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Re: svn commit: r1222522 - /subversion/branches/1.7.x/STATUS

From: Branko Čibej <brane_at_xbc.nu>
Date: Sun, 25 Dec 2011 06:42:08 +0100

On 24.12.2011 23:03, schamel23_at_spinor.com wrote:
> On 2011-12-24 16:58, Branko Čibej wrote:
>> On 24.12.2011 11:57, Stefan Küng wrote:
>>> On 24.12.2011 11:53, Stefan Sperling wrote:
>>>> On Sat, Dec 24, 2011 at 11:24:14AM +0100, Branko Čibej wrote:
>>>>> On 24.12.2011 09:41, Stefan Küng wrote:
>>>>>> On 23.12.2011 23:52, Branko Čibej wrote:
>>>>>>> Ranting is all very well, but I've yet to hear a suggestion from
>>>>>>> you
>>>>>>> about how the libraries should handle unrecoverable errors.
>>>>>>> Like, for
>>>>>>> example, the case where wc.db contains inconsistent and/or invalid
>>>>>>> data.
>>>>>> Simple: return an error!
>>>>>> That way the application can go on running, only the svn command is
>>>>>> stopped.
>>>>>> Sure, returning an error isn't always easy because it requires that
>>>>>> you code a path to return to a known state. But for a library that's
>>>>>> what has to be done.
>>>>> In the case of Subversion, that would imply:
>>>>> * second, removing all uses of SVN_ERR_MALFUNCTION* and
>>>> I disagree. I am still putting assertions into the code at spots where
>>>> they are useful to catch bugs that get introduced by future code
>>>> changes.
>>>> Just recently I added assertions to the hotcopy code to check
>>>> variables
>>>> we rely on having certain values. That's totally fine. I made our test
>>>> suite exercise these assertions to make sure they don't trigger when
>>>> a hotcopy is made.
>>> asserts are not bad per se. They're very useful in debug builds. But
>>> for release builds they have to be replaced by something that returns
>>> an error message.
>>> That's why the c-runtime assert() is changed to an empty statement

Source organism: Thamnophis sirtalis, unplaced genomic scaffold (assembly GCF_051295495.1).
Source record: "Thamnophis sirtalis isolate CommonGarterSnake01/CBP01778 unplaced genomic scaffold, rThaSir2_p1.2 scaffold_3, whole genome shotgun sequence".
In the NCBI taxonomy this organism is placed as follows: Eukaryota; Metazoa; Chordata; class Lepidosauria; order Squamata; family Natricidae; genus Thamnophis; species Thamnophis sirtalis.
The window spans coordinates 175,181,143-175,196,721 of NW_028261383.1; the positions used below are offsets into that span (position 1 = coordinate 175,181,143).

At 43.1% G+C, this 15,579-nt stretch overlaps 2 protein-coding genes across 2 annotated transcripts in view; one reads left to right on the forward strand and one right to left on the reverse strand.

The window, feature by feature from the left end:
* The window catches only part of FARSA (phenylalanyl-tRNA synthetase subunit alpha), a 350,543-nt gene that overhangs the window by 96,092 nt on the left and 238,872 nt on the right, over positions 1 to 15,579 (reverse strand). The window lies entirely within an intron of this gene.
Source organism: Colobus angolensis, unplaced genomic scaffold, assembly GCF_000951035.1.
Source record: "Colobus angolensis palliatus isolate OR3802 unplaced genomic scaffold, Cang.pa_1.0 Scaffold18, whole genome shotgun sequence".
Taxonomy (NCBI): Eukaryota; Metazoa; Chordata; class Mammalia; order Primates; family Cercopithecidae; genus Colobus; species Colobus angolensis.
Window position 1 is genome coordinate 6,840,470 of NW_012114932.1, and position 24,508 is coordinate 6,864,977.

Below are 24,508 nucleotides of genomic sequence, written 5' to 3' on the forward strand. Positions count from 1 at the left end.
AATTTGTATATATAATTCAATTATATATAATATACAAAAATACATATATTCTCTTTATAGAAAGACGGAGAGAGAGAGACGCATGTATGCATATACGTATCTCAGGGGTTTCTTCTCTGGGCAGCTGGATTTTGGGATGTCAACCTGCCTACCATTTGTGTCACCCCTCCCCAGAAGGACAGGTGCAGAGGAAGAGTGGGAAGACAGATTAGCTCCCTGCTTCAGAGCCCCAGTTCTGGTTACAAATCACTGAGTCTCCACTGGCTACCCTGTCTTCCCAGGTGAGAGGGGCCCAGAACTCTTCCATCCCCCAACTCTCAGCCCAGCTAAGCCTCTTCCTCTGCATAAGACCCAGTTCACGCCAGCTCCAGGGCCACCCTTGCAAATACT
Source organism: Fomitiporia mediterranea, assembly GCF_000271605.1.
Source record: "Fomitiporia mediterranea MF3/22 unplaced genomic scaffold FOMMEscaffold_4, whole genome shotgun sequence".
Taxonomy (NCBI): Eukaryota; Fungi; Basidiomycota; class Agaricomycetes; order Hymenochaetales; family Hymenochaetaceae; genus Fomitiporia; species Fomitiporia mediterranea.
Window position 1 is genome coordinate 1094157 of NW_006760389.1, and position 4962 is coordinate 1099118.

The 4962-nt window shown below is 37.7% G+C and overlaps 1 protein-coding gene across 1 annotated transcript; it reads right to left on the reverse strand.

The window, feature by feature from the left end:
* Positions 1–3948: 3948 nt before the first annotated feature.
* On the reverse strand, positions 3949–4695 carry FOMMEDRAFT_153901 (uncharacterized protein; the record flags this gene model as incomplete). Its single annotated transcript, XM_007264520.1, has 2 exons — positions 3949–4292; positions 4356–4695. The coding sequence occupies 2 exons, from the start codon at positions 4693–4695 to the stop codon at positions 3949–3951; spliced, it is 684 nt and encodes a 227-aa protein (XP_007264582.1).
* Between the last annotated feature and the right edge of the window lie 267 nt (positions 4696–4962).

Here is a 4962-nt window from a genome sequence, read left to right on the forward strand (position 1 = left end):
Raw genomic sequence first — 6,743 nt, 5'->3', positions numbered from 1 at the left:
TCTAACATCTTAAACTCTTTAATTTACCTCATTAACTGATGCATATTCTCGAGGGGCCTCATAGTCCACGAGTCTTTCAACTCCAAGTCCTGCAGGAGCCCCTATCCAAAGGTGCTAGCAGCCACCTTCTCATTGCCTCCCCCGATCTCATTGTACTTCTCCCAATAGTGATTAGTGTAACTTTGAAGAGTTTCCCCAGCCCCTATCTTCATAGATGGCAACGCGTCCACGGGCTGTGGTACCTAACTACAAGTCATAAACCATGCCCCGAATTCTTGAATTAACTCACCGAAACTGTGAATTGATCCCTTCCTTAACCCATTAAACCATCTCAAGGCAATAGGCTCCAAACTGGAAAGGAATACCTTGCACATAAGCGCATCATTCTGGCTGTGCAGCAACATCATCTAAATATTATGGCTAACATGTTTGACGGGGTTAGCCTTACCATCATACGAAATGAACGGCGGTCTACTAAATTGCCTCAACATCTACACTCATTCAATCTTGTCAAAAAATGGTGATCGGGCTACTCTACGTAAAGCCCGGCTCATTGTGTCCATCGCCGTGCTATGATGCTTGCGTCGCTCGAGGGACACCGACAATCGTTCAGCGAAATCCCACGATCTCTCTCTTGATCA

>>> when NDEBUG is defined for release builds.
>> This is where I most strenuously disagree. Microsoft's insistence on
>> disabling asserts in what they call "production" builds is the stupidest
>> idea ever.
>> You put an assert into the code at a point where there is no safe way to
>> continue execution, where "safe" is defined as "will provably not
>> corrupt anything." Having asserts active only in "debug" builds assumes
>> that you have a test suite that provides 100% coverage of all possible
>> error conditions and will let you find all the bugs that can trigger the
>> assertion before you ship your production build. That assumption is
>> patently absurd.
>> So, in real life, you run your tests, find some bugs, decide that's good
>> enough, turn off assertions, install the production build somewhere,
>> encounter a bug that would have triggered the assertion (except the
>> assert is not there any more) and happily, silently zap your
>> database/disk/whatever. You'll have a hard time convincing me that this
>> is a better idea than crashing Explorer.
> Why not just returning an error?

You're confusing the issue. I was responding to Stefan's assertion (sic)
that asserts (or rather, the aborts they cause) should be disabled in
production builds, and giving an example of what happens if you do that.

Having been down that road myself, I naturally assume Stefan's
assumption stems from the fact that Microsoft's compilers (and, once
upon a time, even libraries) do that by default. Microsoft even
recommends that practice for writing kernel device drivers ...
presumably on the assumption that it's better to trash your data than
crash your system?

-- Brane
Received on 2011-12-25 06:42:47 CET

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